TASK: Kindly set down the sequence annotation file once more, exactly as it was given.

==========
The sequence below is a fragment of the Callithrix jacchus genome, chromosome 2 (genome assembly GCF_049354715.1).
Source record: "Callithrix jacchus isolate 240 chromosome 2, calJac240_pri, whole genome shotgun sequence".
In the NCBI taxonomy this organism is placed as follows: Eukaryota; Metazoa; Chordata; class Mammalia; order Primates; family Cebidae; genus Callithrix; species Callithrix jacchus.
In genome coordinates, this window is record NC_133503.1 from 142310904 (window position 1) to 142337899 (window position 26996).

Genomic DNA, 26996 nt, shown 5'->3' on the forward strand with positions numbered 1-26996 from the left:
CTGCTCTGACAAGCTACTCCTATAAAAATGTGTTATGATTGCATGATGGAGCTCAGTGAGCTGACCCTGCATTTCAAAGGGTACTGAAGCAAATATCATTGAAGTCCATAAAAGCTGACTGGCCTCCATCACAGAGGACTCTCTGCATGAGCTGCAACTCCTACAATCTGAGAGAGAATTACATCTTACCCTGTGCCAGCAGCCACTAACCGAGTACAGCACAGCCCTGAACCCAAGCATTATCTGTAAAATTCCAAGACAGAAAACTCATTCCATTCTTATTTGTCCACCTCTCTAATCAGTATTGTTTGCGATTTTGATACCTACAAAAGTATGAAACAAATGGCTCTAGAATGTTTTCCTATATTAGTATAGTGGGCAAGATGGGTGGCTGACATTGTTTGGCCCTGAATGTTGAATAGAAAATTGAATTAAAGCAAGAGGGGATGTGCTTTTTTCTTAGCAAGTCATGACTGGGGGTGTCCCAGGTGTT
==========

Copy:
The sequence below is a fragment of the Callithrix jacchus genome, chromosome 2 (genome assembly GCF_049354715.1).
Source record: "Callithrix jacchus isolate 240 chromosome 2, calJac240_pri, whole genome shotgun sequence".
In the NCBI taxonomy this organism is placed as follows: Eukaryota; Metazoa; Chordata; class Mammalia; order Primates; family Cebidae; genus Callithrix; species Callithrix jacchus.
In genome coordinates, this window is record NC_133503.1 from 142310904 (window position 1) to 142337899 (window position 26996).

Genomic DNA, 26996 nt, shown 5'->3' on the forward strand with positions numbered 1-26996 from the left:
CTGCTCTGACAAGCTACTCCTATAAAAATGTGTTATGATTGCATGATGGAGCTCAGTGAGCTGACCCTGCATTTCAAAGGGTACTGAAGCAAATATCATTGAAGTCCATAAAAGCTGACTGGCCTCCATCACAGAGGACTCTCTGCATGAGCTGCAACTCCTACAATCTGAGAGAGAATTACATCTTACCCTGTGCCAGCAGCCACTAACCGAGTACAGCACAGCCCTGAACCCAAGCATTATCTGTAAAATTCCAAGACAGAAAACTCATTCCATTCTTATTTGTCCACCTCTCTAATCAGTATTGTTTGCGATTTTGATACCTACAAAAGTATGAAACAAATGGCTCTAGAATGTTTTCCTATATTAGTATAGTGGGCAAGATGGGTGGCTGACATTGTTTGGCCCTGAATGTTGAATAGAAAATTGAATTAAAGCAAGAGGGGATGTGCTTTTTTCTTAGCAAGTCATGACTGGGGGTGTCCCAGGTGTT